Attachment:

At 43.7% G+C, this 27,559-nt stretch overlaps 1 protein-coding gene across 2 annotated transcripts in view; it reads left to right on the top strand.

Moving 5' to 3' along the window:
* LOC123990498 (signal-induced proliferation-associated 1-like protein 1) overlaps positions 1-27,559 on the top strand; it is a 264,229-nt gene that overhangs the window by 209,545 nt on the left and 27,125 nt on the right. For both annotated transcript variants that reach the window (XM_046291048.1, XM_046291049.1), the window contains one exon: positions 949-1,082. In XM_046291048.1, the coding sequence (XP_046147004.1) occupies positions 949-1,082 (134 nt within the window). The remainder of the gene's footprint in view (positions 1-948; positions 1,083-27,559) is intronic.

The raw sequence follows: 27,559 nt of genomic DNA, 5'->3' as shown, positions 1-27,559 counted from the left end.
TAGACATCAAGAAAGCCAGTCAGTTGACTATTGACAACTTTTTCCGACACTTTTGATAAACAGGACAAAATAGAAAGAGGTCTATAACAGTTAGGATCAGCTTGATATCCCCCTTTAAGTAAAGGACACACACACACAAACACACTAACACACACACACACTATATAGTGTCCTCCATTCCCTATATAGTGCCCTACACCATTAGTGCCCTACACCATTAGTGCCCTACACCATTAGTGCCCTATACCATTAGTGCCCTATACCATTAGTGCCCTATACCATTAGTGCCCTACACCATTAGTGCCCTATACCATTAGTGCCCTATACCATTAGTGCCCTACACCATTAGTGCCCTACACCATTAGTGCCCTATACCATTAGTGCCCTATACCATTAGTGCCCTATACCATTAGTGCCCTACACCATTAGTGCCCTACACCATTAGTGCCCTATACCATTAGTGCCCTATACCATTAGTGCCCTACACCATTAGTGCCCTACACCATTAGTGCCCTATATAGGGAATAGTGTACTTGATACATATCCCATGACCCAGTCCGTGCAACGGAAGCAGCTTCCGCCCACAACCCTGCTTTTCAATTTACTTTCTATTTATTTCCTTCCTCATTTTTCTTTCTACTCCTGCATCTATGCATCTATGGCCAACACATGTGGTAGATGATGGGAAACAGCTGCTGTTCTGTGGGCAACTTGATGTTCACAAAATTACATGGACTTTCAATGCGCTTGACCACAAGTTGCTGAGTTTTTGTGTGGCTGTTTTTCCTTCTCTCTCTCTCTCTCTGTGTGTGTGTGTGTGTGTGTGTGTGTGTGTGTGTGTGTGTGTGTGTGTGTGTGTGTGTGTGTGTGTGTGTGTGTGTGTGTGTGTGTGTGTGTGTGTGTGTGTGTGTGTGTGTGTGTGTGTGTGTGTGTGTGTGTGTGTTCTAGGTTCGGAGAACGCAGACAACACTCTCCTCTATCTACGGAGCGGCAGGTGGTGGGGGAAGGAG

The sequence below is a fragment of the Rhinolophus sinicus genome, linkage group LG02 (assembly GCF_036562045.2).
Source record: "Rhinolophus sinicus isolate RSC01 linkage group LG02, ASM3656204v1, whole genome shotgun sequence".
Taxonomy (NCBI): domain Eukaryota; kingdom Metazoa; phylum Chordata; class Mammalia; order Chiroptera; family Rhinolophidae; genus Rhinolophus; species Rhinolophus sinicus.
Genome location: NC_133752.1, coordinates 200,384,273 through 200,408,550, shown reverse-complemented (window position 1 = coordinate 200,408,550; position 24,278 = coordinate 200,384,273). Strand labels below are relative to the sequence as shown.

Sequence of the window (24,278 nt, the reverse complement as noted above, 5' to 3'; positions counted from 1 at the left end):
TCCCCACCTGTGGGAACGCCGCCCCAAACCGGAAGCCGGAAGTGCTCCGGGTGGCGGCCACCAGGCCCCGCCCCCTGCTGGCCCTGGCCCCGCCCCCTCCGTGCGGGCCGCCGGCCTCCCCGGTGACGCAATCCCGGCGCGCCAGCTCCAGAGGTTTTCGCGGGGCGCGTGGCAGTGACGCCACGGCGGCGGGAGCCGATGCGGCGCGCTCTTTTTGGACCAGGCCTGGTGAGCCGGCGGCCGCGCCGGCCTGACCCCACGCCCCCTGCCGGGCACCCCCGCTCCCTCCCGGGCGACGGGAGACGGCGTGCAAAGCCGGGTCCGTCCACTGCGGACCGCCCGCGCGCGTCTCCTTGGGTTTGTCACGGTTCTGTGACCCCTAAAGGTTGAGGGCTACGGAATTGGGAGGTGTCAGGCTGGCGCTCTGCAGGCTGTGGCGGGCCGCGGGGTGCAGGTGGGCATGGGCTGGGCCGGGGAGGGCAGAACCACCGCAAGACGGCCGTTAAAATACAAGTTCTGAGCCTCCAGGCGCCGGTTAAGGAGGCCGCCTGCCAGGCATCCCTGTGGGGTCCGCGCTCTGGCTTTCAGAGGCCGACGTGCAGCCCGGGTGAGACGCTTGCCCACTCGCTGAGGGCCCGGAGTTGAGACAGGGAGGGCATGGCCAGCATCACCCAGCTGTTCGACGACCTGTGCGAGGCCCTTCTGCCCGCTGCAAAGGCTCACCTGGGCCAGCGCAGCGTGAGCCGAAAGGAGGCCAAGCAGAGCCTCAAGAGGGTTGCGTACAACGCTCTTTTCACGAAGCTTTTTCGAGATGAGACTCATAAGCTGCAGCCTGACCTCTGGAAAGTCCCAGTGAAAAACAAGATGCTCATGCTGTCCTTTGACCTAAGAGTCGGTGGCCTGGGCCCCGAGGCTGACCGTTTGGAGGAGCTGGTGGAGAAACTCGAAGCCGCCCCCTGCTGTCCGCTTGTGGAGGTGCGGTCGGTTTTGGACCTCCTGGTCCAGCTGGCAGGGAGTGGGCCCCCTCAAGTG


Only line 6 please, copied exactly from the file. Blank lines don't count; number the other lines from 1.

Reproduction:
The sequence below is a fragment of the Rhinolophus sinicus genome, linkage group LG02 (assembly GCF_036562045.2).